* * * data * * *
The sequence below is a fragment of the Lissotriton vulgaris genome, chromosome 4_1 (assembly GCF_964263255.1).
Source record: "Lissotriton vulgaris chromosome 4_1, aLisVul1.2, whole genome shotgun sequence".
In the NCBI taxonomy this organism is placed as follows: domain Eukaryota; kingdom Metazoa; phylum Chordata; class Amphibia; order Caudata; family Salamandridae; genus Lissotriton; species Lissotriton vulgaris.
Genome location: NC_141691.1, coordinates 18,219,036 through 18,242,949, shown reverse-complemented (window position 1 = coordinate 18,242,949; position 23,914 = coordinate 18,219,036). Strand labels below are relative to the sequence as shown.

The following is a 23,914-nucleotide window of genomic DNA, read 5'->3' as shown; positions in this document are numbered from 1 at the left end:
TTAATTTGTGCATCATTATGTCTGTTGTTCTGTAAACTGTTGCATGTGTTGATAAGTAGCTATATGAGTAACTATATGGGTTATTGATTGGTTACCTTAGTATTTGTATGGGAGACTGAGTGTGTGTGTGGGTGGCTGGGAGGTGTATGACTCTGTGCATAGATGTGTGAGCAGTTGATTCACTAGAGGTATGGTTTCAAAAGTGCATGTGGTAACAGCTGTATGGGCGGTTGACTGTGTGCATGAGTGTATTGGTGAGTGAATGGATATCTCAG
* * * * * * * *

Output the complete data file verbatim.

The sequence below is a fragment of the Lissotriton vulgaris genome, chromosome 4_1 (assembly GCF_964263255.1).
Source record: "Lissotriton vulgaris chromosome 4_1, aLisVul1.2, whole genome shotgun sequence".
In the NCBI taxonomy this organism is placed as follows: domain Eukaryota; kingdom Metazoa; phylum Chordata; class Amphibia; order Caudata; family Salamandridae; genus Lissotriton; species Lissotriton vulgaris.
Genome location: NC_141691.1, coordinates 18,219,036 through 18,242,949, shown reverse-complemented (window position 1 = coordinate 18,242,949; position 23,914 = coordinate 18,219,036). Strand labels below are relative to the sequence as shown.

The following is a 23,914-nucleotide window of genomic DNA, read 5'->3' as shown; positions in this document are numbered from 1 at the left end:
TTAATTTGTGCATCATTATGTCTGTTGTTCTGTAAACTGTTGCATGTGTTGATAAGTAGCTATATGAGTAACTATATGGGTTATTGATTGGTTACCTTAGTATTTGTATGGGAGACTGAGTGTGTGTGTGGGTGGCTGGGAGGTGTATGACTCTGTGCATAGATGTGTGAGCAGTTGATTCACTAGAGGTATGGTTTCAAAAGTGCATGTGGTAACAGCTGTATGGGCGGTTGACTGTGTGCATGAGTGTATTGGTGAGTGAATGGATATCTCAG